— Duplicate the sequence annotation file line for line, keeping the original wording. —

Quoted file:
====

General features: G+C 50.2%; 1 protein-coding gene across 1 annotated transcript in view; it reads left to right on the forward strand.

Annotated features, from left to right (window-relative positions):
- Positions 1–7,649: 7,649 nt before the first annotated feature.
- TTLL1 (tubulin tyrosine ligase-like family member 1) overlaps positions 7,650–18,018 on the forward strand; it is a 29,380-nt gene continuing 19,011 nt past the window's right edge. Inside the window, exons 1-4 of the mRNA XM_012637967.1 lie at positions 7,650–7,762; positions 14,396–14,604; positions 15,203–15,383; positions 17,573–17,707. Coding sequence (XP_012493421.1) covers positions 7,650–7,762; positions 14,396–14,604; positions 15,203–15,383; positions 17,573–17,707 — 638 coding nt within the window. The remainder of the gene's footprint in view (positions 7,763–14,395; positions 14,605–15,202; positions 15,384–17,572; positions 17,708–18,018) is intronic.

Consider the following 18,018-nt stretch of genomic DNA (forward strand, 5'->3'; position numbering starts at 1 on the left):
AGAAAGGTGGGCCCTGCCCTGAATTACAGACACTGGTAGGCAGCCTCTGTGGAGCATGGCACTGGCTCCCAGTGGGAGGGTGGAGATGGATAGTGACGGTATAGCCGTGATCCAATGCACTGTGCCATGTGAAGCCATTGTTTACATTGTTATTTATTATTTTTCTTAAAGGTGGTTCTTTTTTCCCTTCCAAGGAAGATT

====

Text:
General features: G+C 50.2%; 1 protein-coding gene across 1 annotated transcript in view; it reads left to right on the forward strand.

Annotated features, from left to right (window-relative positions):
- Positions 1–7,649: 7,649 nt before the first annotated feature.
- TTLL1 (tubulin tyrosine ligase-like family member 1) overlaps positions 7,650–18,018 on the forward strand; it is a 29,380-nt gene continuing 19,011 nt past the window's right edge. Inside the window, exons 1-4 of the mRNA XM_012637967.1 lie at positions 7,650–7,762; positions 14,396–14,604; positions 15,203–15,383; positions 17,573–17,707. Coding sequence (XP_012493421.1) covers positions 7,650–7,762; positions 14,396–14,604; positions 15,203–15,383; positions 17,573–17,707 — 638 coding nt within the window. The remainder of the gene's footprint in view (positions 7,763–14,395; positions 14,605–15,202; positions 15,384–17,572; positions 17,708–18,018) is intronic.

Consider the following 18,018-nt stretch of genomic DNA (forward strand, 5'->3'; position numbering starts at 1 on the left):
AGAAAGGTGGGCCCTGCCCTGAATTACAGACACTGGTAGGCAGCCTCTGTGGAGCATGGCACTGGCTCCCAGTGGGAGGGTGGAGATGGATAGTGACGGTATAGCCGTGATCCAATGCACTGTGCCATGTGAAGCCATTGTTTACATTGTTATTTATTATTTTTCTTAAAGGTGGTTCTTTTTTCCCTTCCAAGGAAGATT